Explosions are the bread and butter of Lawrence Livermore National Laboratory (LLNL), one of the labs under the auspices of the National Nuclear Security Administration (NNSA). But not all explosions, of course, are nuclear – and now, researchers at LLNL and waveform simulation startup Mondaic have created a new, supercomputer-powered model to model the ground shaking that ensues after both explosions and earthquakes.
The model – an adjoint waveform tomography model – falls under the umbrella of seismic tomography, which works much like the computed tomography (CT) scans used to study the human body. In seismic tomography, shockwaves are substituted for x-rays, and the structures and functions revealed are tectonic rather than biological. The researchers’ new model, unlike most of its predecessors, includes 3D wave propagation simulations to understand the relationship between real-world seismograms and those internal structures of the planet.
“While other models of the western U.S. exist, this model is unique in that it is based on many more inversion iterations than previous models and provides much better fits to recorded seismograms,” said Artie Rodgers, a scientist at LLNL and lead author of the paper, in an interview with LLNL’s Anne Stark. “It also can provide more accurate estimates of seismic source characteristics by removing distortion due to unknown 3D Earth structure in previous models.”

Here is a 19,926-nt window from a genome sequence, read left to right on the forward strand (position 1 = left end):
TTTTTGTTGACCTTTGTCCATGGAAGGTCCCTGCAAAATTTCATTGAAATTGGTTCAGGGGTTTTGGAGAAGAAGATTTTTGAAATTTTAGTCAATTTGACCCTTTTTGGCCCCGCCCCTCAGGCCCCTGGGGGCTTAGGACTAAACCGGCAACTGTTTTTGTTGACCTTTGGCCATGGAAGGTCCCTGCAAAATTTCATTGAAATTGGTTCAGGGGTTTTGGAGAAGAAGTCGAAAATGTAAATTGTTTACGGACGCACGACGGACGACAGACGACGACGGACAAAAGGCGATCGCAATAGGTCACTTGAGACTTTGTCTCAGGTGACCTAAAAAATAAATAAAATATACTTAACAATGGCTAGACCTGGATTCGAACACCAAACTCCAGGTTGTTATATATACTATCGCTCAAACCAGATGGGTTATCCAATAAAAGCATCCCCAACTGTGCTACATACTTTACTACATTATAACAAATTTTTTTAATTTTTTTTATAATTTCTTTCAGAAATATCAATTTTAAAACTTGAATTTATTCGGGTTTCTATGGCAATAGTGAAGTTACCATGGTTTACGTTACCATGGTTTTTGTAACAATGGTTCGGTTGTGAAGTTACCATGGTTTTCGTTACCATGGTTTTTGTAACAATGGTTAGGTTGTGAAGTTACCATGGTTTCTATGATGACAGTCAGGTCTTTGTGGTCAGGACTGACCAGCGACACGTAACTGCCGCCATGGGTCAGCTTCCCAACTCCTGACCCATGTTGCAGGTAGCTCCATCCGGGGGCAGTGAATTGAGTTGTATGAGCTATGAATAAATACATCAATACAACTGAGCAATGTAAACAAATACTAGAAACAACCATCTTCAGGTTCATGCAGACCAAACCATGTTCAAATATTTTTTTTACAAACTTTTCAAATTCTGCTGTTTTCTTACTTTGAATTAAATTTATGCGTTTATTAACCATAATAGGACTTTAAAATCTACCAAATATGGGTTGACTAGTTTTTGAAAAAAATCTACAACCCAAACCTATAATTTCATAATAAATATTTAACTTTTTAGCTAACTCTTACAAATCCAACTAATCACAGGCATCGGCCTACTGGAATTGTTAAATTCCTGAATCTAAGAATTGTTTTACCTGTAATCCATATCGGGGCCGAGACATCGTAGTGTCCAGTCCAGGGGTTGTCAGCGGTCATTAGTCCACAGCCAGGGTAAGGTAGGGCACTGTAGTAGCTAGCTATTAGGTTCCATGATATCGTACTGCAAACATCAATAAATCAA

“We produced a more detailed 3D structure of the crust and upper mantle for the purposes of improving predictive capabilities of 3D waveform simulations for applications such as source characterization and/or long-period earthquake ground motion simulations,” Rodgers added. “Waveform fits are remarkably better with our final model compared to previous models of the same region.”
To perfect the model, the researchers used Lassen, one of LLNL’s in-house supercomputers. Lassen, an IBM-Nvidia system, delivers 18.20 Linpack petaflops and placed 30th on the most recent Top500 list. On Lassen, the researchers ran more than 60,000 simulations covering 256 iterations of 72 earthquakes, matching the results to almost 100,000 seismograms.
The results of the study elucidated important subsurface relationships and resulted in improved model fits for ground shaking from explosions and earthquakes, particularly in the 20-second to two-minute range after the blast or quake. This time range, of course, is particularly relevant when monitoring for nuclear explosions. Next, the researchers are working on resolving to even finer timescales in the five to ten second range, or even lower.
To learn more about this research, read the coverage from LLNL’s Anne Stark here.